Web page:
We spent decades pretending that “hearken” meant “obey” in every context other than marriage. That game of pretend caused immense pain. How long will we pretend that “preside” doesn’t really mean “preside”?
It’s high time we cast off the false language of our fathers.
A few of the dictionaries I cited also list definitions relating to music, but that’s clearly not what the Church is talking about when they say that husbands preside over their family.
Yes, I do mean to say “the false language of our fathers.” The mothers of Mormonism have never had a chance to shape the temple language.
I took a course from Brent Barlow (one of the linked authors above) in the early 2000’s. For what it’s worth, he candidly admitted that he had previously been mistaken in his belief that the husband made all final decisions in the marriage. He even chastised male students who refused to marry a woman who wanted to work outside the home.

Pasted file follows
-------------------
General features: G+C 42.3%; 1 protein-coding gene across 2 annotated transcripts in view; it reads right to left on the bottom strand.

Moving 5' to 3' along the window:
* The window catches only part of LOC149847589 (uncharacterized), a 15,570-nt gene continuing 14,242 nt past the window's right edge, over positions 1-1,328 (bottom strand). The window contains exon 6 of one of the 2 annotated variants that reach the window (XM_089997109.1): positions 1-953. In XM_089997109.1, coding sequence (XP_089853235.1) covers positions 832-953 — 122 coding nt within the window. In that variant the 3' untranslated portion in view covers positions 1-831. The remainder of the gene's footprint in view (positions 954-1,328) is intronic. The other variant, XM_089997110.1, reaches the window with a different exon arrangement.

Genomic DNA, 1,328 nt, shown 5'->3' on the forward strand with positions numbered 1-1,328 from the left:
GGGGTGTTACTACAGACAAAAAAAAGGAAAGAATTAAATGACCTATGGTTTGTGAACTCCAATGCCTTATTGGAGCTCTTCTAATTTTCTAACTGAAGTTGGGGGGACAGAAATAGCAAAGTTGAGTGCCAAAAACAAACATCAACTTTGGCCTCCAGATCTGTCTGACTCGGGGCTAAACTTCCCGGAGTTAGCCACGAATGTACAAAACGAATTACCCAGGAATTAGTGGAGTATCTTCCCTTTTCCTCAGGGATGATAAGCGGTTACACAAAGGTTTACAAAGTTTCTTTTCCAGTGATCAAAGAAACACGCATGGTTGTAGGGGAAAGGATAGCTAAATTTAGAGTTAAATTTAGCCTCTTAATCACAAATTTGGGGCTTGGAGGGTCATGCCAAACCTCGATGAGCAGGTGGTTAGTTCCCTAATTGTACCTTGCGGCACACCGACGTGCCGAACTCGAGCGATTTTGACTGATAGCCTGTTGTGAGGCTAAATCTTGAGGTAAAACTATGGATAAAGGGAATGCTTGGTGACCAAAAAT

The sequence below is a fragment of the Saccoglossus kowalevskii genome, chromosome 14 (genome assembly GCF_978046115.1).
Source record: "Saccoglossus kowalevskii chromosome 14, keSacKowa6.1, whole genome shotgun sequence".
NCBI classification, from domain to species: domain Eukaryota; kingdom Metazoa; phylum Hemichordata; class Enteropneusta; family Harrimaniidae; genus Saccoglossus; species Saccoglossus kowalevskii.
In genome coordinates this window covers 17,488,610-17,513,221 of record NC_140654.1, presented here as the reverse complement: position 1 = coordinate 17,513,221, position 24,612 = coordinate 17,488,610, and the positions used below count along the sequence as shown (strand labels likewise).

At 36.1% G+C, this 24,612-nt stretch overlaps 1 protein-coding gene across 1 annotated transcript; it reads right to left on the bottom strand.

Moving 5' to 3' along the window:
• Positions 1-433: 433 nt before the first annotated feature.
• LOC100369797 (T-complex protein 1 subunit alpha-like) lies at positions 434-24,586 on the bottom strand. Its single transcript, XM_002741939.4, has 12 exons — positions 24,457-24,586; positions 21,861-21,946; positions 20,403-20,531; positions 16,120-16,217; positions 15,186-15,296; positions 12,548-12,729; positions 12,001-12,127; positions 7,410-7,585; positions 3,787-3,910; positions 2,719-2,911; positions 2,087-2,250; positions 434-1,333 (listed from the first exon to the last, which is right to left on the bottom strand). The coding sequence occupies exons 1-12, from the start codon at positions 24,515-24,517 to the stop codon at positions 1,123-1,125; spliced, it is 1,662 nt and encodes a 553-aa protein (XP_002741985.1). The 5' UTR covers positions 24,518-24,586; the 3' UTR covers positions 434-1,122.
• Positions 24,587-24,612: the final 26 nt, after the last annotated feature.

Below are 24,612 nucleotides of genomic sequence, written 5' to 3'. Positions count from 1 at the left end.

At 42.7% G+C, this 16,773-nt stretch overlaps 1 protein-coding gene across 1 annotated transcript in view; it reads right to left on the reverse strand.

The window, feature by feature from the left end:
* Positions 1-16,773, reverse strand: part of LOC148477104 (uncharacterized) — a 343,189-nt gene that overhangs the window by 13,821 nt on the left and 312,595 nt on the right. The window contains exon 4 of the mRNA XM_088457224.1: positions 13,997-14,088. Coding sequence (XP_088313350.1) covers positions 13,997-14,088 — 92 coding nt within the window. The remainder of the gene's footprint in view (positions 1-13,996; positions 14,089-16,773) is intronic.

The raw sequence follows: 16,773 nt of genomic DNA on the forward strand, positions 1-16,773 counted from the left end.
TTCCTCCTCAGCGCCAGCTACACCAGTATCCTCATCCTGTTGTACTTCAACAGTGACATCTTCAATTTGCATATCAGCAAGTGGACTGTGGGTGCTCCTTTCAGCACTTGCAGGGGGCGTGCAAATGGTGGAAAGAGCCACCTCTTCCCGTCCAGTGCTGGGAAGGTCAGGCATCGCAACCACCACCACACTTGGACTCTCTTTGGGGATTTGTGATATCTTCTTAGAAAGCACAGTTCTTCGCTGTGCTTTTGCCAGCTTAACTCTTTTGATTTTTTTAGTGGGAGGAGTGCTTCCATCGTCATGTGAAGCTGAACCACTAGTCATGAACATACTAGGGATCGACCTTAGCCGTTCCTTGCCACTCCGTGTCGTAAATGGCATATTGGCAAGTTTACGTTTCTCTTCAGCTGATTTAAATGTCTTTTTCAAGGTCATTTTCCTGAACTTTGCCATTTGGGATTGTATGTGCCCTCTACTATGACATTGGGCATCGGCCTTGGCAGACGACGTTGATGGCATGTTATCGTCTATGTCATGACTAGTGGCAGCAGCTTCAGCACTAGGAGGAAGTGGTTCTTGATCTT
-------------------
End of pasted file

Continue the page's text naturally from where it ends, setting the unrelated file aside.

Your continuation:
The temple is sacred and a sensitive topic to most members of the Church, so in this piece I have shared no current quotes from the Endowment ceremony and have made no allusions to any information that the ceremony instructs members not to repeat. I think sealing language is a different matter and something that prospective brides and grooms should know ahead of time.
Emily received an MFA in Creative Writing from Brigham Young University in 2012. She is currently a doctoral candidate at the University of Georgia.